Alzheimer's diagnostic guidelines updated

June, 2011
  • Updated clinical guidelines now cover three distinct stages of Alzheimer's disease.

For the first time in 27 years, clinical diagnostic criteria for Alzheimer's disease dementia have been revised, and research guidelines updated. They mark a major change in how experts think about and study Alzheimer's disease.

The updated guidelines now cover three distinct stages of Alzheimer's disease:

  • Preclinical – is currently relevant only for research. It describes the use of biomarkers that may precede the development of Alzheimer’s.
  • Mild Cognitive Impairment– Current biomarkers include elevated levels of tau or decreased levels of beta-amyloid in the cerebrospinal fluid, reduced glucose uptake in the brain, and atrophy of certain brain regions. Primarily for researchers, these may be used in specialized clinical settings.
  • Alzheimer's Dementia – Criteria outline ways clinicians should approach evaluating causes and progression of cognitive decline, and expand the concept of Alzheimer's dementia beyond memory loss to other aspects of cognition, such as word-finding, vision/spatial issues, and impaired reasoning or judgment.

The criteria are available at http://www.alzheimersanddementia.org/content/ncg

Related News

As we all know, people are living longer and obesity is at appalling levels. For both these (completely separate!) reasons, we expect to see growing rates of dementia. A new analysis using data from the long-running Framingham Heart Study offers some hope to individuals, however.

A study involving 39 older adults has found that those randomly assigned to a “high-challenge” group showed improved cognitive performance and more efficient brain activity compared with those assigned to a low-challenge group, or a control group.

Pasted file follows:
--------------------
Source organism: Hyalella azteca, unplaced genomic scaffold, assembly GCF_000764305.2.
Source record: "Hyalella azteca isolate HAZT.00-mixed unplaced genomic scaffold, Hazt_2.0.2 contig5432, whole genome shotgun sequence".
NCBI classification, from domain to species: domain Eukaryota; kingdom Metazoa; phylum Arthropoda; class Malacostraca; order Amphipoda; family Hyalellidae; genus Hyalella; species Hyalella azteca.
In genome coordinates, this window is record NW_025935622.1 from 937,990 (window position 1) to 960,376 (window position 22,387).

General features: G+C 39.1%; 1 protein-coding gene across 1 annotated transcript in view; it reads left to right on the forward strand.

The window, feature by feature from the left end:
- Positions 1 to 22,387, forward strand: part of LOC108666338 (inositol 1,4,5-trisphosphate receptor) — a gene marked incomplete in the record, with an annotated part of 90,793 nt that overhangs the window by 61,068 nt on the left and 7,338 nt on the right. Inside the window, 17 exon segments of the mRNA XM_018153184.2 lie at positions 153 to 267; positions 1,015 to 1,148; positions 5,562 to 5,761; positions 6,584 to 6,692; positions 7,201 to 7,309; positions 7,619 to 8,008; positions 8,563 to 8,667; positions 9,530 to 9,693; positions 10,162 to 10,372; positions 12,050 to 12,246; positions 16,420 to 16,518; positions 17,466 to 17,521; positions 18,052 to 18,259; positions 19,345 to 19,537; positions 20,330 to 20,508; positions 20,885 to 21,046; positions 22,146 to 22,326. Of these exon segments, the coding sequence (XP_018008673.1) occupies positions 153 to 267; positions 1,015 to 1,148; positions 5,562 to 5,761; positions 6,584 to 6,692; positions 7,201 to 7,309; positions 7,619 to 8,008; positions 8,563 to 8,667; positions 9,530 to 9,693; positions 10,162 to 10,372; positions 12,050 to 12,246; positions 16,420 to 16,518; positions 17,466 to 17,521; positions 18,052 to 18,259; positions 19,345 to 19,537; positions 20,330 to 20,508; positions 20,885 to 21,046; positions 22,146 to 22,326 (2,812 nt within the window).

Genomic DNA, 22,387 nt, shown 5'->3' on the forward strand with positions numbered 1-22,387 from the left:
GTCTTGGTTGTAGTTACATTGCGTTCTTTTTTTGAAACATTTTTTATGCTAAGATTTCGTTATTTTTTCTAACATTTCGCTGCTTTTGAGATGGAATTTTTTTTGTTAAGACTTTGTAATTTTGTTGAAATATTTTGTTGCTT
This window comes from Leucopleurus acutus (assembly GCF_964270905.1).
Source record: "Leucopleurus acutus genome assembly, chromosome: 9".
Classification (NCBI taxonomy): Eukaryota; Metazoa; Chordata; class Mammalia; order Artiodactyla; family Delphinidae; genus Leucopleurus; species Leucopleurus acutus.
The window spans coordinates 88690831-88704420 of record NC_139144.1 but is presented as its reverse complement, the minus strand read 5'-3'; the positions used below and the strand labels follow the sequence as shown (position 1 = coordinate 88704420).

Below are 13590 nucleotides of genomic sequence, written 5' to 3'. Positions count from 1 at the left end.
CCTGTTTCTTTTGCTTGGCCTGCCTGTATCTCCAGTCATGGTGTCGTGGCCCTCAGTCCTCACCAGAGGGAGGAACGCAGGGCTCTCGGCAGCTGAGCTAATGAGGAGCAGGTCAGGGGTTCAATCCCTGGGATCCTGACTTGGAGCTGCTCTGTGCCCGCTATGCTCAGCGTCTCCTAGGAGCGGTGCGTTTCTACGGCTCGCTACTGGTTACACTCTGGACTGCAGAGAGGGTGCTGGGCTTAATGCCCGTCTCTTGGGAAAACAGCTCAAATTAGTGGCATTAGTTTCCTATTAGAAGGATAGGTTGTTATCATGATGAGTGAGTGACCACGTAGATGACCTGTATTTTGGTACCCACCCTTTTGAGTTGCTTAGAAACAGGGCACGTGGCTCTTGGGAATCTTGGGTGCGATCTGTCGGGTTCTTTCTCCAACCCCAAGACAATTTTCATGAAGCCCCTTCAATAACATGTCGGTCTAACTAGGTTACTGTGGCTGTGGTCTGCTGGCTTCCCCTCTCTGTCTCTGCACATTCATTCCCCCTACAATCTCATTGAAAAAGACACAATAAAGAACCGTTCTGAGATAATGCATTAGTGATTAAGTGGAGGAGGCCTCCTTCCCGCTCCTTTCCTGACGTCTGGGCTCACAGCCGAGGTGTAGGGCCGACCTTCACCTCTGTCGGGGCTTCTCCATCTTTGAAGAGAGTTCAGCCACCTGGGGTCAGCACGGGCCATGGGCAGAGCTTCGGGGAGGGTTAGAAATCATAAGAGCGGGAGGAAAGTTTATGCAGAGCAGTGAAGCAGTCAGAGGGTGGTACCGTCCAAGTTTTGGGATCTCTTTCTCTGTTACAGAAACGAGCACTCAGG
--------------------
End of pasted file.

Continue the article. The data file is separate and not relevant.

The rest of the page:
Data from 2,800 participants (aged 65+) in the Advanced Cognitive Training for Independent and Vital Elderly (ACTIVE) study has revealed that one type of cognitive training benefits less-educated people more than it does the more-educated.

A study involving 266 people with mild cognitive impairment (aged 70+) has found that B vitamins are more effective in slowing cognitive decline when people have higher omega 3 levels.

Growing research has implicated infections as a factor in age-related cognitive decline, but these have been cross-sectional (comparing different individuals, who will have a number of other, possibly confounding, attributes).

Another study adds to the growing evidence that a Mediterranean diet is good for the aging brain.

A two-year study which involved metabolic testing of 50 people, suggests that Alzheimer's disease consists of three distinct subtypes, each one of which may need to be treated differently. The finding may help explain why it has been so hard to find effective treatments for the disease.

A study involving both mice and human cells adds to evidence that stress is a risk factor for Alzheimer's.

Data from 23,572 Americans from the Reasons for Geographic and Racial Differences in Stroke (REGARDS) study has revealed that those who survived a stroke went on to have significantly faster rates of cognitive decline as they aged.

A study involving 382 older adults (average age 75) followed for around five years, has found that those who don’t get enough vitamin D may experience cognitive decline at a much faster rate than people who have adequate vitamin D.

Pages

Subscribe to Latest newsSubscribe to Latest newsSubscribe to Latest health newsSubscribe to Latest news